Going beyond exoticising stereotypes and patriarchal representations, Kurdish Women’s Stories gives 25 women authorial freedom to write about their own lived experiences. With contributors ranging from 20 to 70 years of age, we hear stories of imprisonment, exile, disappearances of loved ones, gender-based violence, uprisings, feminist activism, and armed resistance, including first-hand accounts of political moments from the 1960s to today.
Conceived as part of Culture Project’s self- writing program, this book is essential reading for anyone who wants to better understand the struggle of Kurdish women through their own words.
Migratory Sound: Poems
Sara Lupita Olivares
University of Arkansas Press
October 2020 / $16.95 / 94 pp.
Winner, 2020 CantoMundo Poetry Prize
Sara Lupita Olivares’s Migratory Sound, winner of the 2020 CantoMundo Poetry Prize, looks back to generational narratives of Mexican American migration, examining linguistic and geographic boundaries as it journeys north along routes of seasonal fieldwork and factory labor. “Whether enacting a bird migration, or the uprooting of people relocating north, or the private movement from sleep to alert vigilance,” series editors Carolina Ebeid and Carmen Giménez Smith observe, “Olivares’s stark poetry concerns the precarious idea of place and its underlying ‘unplace.’ She makes evident how every place bears a relationship with an elsewhere, an over there sometimes situated underneath.”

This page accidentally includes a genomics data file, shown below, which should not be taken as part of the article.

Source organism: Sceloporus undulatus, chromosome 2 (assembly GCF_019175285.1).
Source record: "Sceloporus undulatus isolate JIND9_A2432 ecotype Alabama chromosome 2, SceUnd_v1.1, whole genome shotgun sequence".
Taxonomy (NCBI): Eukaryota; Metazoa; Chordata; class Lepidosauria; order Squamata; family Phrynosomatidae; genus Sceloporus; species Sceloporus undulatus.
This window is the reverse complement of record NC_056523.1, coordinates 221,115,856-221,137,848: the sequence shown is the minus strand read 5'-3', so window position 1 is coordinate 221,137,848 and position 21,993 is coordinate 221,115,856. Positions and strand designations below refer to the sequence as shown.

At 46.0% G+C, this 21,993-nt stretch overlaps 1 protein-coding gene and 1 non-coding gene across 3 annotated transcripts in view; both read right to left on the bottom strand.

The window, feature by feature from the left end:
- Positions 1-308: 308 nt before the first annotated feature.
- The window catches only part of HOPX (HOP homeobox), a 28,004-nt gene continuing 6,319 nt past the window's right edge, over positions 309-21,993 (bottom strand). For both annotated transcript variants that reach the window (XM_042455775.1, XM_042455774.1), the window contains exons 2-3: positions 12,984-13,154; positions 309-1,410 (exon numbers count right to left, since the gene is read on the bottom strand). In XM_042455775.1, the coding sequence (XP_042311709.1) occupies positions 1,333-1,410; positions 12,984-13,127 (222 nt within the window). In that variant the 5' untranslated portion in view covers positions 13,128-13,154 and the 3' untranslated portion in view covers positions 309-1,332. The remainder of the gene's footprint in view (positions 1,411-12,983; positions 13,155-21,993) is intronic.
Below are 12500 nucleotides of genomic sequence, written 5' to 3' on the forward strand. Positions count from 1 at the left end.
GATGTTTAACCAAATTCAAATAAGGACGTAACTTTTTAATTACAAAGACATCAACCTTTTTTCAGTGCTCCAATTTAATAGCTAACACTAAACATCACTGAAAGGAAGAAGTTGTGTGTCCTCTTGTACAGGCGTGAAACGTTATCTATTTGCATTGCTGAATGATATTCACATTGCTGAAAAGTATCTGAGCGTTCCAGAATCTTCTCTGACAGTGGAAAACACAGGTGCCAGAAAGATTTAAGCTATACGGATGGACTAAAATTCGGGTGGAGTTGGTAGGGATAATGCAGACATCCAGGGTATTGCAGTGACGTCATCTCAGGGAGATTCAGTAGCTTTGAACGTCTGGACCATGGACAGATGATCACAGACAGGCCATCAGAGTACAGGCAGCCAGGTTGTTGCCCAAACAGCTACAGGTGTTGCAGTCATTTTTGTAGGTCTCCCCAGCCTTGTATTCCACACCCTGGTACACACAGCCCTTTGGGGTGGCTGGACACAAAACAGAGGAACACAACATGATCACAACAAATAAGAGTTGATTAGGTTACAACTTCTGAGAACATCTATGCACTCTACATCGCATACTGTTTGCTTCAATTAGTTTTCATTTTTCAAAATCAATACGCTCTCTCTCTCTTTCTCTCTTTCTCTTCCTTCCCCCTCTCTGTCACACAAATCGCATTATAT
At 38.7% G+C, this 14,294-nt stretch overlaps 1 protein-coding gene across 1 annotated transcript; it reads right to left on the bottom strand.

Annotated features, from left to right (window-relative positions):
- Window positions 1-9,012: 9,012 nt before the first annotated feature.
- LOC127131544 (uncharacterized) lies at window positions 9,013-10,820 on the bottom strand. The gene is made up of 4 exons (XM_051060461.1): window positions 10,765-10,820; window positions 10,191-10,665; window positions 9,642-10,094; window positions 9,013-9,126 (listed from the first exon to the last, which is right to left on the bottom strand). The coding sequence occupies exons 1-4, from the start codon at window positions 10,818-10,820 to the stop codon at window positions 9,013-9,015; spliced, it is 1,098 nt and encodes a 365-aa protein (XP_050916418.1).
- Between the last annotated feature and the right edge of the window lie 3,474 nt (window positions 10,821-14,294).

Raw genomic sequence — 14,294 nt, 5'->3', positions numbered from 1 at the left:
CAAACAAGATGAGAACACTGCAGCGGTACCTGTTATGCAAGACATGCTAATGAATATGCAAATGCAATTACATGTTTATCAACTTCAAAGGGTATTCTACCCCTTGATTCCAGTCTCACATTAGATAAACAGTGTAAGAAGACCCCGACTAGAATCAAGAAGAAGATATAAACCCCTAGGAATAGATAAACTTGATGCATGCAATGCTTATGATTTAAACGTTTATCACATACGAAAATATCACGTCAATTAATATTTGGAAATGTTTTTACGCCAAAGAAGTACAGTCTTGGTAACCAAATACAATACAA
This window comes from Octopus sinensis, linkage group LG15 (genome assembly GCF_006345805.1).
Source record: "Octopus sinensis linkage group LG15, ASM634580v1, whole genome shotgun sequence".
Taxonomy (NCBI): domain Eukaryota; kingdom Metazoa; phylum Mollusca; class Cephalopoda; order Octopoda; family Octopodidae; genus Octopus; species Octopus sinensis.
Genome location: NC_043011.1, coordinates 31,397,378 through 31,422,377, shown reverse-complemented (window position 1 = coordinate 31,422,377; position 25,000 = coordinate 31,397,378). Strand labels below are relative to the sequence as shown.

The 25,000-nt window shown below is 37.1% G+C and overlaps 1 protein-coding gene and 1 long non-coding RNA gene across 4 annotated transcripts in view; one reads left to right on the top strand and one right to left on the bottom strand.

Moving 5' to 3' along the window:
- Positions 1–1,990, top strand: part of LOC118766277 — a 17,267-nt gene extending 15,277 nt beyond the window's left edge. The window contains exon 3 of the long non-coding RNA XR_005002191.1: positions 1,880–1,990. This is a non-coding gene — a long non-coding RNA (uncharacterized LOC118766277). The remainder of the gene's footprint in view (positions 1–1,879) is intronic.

Alaska Native Games and How to Play Them
Tricia Nuyaqik Brown and Joni Kitmiiq Spiess
University of Alaska Press
Aug. 2020 / $19.95 / 100 pp.
The athletes of the Alaska Native games aren’t just returning to their roots. They’ve never left them. In this beautifully illustrated book, readers learn the history of twenty-five Native games that have been handed down through generations, how each one relates to the subsistence lifestyle, and how you can try them yourself, regardless of where you live.
As Tricia Nuyaqik Brown shows, even though today’s competitions are a big media event in Alaska, the games themselves are really no different from those of long ago. Ancestral communities once pitted their strongest, their most agile, their fastest men and women against those from neighboring villages or tribal groups. Those games never died, but rather than gathering in a sod meeting place, competitions are now held in gyms and arenas.